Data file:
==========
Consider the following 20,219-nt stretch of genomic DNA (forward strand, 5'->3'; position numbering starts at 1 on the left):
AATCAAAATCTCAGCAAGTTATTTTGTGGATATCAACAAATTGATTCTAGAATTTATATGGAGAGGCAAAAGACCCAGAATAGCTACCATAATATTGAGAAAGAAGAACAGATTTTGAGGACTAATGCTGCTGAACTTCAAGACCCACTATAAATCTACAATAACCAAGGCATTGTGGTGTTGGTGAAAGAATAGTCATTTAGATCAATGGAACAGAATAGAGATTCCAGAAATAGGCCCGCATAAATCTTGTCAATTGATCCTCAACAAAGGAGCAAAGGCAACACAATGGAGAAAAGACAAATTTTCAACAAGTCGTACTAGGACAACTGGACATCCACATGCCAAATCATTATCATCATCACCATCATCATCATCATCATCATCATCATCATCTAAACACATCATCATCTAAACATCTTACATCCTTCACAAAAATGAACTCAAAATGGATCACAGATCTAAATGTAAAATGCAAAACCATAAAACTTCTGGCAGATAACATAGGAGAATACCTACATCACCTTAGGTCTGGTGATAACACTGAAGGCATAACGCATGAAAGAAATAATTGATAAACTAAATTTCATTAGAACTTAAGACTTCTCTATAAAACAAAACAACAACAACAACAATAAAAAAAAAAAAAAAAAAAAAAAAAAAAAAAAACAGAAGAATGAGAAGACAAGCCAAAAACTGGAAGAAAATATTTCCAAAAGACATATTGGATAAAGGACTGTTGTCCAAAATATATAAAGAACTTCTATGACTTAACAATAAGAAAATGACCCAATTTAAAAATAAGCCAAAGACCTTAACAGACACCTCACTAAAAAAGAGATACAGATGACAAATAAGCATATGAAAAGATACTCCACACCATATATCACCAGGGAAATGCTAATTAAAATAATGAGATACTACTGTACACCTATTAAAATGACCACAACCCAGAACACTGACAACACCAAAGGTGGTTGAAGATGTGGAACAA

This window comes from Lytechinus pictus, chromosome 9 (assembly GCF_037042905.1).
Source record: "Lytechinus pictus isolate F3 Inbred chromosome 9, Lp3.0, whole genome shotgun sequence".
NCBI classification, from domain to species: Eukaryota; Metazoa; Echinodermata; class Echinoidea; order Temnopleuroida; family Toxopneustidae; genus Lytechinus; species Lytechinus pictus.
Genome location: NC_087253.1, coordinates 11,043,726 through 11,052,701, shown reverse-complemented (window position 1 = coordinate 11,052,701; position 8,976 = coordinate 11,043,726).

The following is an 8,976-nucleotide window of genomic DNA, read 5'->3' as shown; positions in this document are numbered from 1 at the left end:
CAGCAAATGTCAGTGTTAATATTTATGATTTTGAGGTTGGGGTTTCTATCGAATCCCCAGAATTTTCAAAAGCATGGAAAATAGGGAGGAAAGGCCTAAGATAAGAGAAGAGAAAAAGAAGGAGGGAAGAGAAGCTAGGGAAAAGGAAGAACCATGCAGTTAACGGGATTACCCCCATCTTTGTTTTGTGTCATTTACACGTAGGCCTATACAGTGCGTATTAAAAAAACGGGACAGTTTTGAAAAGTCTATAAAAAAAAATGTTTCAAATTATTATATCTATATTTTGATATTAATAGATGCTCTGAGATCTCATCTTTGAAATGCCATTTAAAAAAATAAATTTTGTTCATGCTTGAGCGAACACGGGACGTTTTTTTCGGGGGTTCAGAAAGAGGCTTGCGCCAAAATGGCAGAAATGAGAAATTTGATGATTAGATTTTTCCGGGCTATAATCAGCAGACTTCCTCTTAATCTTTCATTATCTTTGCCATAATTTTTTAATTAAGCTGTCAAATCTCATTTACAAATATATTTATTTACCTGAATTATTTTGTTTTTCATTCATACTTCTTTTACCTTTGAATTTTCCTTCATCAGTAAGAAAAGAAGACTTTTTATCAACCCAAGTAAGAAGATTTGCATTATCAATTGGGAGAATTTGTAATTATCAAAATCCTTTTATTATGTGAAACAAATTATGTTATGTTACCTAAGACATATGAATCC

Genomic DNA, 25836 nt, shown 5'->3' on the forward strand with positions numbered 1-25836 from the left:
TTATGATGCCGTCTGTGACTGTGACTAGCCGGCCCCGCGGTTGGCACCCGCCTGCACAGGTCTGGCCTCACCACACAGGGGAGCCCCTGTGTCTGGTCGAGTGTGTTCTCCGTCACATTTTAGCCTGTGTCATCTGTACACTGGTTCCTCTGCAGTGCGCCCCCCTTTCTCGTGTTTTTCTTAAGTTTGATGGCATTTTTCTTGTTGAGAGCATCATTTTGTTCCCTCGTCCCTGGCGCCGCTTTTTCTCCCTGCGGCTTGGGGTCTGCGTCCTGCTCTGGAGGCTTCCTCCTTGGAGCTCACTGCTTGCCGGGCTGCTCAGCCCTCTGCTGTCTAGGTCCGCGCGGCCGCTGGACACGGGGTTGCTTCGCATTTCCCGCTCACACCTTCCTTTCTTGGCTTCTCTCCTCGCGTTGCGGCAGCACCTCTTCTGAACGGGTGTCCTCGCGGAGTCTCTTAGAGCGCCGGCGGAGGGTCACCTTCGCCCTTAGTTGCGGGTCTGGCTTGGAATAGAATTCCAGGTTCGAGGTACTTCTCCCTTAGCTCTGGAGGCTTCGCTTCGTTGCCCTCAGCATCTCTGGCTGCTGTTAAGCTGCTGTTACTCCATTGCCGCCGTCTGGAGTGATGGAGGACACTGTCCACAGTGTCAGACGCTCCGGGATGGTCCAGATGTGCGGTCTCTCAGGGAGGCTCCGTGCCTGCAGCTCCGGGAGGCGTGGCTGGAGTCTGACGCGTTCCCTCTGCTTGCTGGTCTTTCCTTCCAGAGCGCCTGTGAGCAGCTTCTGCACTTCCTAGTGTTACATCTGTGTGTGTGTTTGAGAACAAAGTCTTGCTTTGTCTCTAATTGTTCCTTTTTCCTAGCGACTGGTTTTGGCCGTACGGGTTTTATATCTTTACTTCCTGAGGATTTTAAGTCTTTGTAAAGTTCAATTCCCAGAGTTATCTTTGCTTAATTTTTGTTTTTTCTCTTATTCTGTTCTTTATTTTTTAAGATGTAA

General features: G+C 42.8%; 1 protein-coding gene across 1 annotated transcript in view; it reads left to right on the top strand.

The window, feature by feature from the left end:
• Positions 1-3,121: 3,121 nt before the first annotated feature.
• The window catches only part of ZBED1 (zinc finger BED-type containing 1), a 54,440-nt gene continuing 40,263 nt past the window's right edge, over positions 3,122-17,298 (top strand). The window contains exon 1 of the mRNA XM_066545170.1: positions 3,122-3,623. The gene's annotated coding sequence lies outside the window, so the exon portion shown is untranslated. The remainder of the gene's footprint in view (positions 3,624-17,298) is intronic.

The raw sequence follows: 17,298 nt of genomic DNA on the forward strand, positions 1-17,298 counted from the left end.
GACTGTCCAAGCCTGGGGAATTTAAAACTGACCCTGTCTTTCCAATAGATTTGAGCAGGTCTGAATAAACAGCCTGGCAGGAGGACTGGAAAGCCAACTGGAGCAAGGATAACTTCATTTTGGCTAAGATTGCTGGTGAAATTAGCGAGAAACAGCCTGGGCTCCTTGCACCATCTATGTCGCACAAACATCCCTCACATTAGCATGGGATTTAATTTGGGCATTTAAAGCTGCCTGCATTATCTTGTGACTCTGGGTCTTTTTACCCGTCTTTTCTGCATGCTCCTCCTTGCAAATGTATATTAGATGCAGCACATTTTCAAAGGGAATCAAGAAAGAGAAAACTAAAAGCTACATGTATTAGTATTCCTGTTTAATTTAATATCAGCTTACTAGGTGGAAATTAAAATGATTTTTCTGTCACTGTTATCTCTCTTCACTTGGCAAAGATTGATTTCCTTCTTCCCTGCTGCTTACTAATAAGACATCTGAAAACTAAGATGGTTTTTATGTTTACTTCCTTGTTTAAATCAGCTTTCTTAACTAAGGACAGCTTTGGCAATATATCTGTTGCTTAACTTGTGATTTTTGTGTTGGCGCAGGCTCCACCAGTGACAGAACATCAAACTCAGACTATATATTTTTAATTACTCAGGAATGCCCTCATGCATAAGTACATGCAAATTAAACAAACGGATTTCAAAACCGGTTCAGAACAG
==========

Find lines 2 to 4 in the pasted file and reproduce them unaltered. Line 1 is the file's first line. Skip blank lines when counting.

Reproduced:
AATCAAAATCTCAGCAAGTTATTTTGTGGATATCAACAAATTGATTCTAGAATTTATATGGAGAGGCAAAAGACCCAGAATAGCTACCATAATATTGAGAAAGAAGAACAGATTTTGAGGACTAATGCTGCTGAACTTCAAGACCCACTATAAATCTACAATAACCAAGGCATTGTGGTGTTGGTGAAAGAATAGTCATTTAGATCAATGGAACAGAATAGAGATTCCAGAAATAGGCCCGCATAAATCTTGTCAATTGATCCTCAACAAAGGAGCAAAGGCAACACAATGGAGAAAAGACAAATTTTCAACAAGTCGTACTAGGACAACTGGACATCCACATGCCAAATCATTATCATCATCACCATCATCATCATCATCATCATCATCATCATCTAAACACATCATCATCTAAACATCTTACATCCTTCACAAAAATGAACTCAAAATGGATCACAGATCTAAATGTAAAATGCAAAACCATAAAACTTCTGGCAGATAACATAGGAGAATACCTACATCACCTTAGGTCTGGTGATAACACTGAAGGCATAACGCATGAAAGAAATAATTGATAAACTAAATTTCATTAGAACTTAAGACTTCTCTATAAAACAAAACAACAACAACAACAATAAAAAAAAAAAAAAAAAAAAAAAAAAAAAAAAACAGAAGAATGAGAAGACAAGCCAAAAACTGGAAGAAAATATTTCCAAAAGACATATTGGATAAAGGACTGTTGTCCAAAATATATAAAGAACTTCTATGACTTAACAATAAGAAAATGACCCAATTTAAAAATAAGCCAAAGACCTTAACAGACACCTCACTAAAAAAGAGATACAGATGACAAATAAGCATATGAAAAGATACTCCACACCATATATCACCAGGGAAATGCTAATTAAAATAATGAGATACTACTGTACACCTATTAAAATGACCACAACCCAGAACACTGACAACACCAAAGGTGGTTGAAGATGTGGAACAA

This window comes from Lytechinus pictus, chromosome 9 (assembly GCF_037042905.1).
Source record: "Lytechinus pictus isolate F3 Inbred chromosome 9, Lp3.0, whole genome shotgun sequence".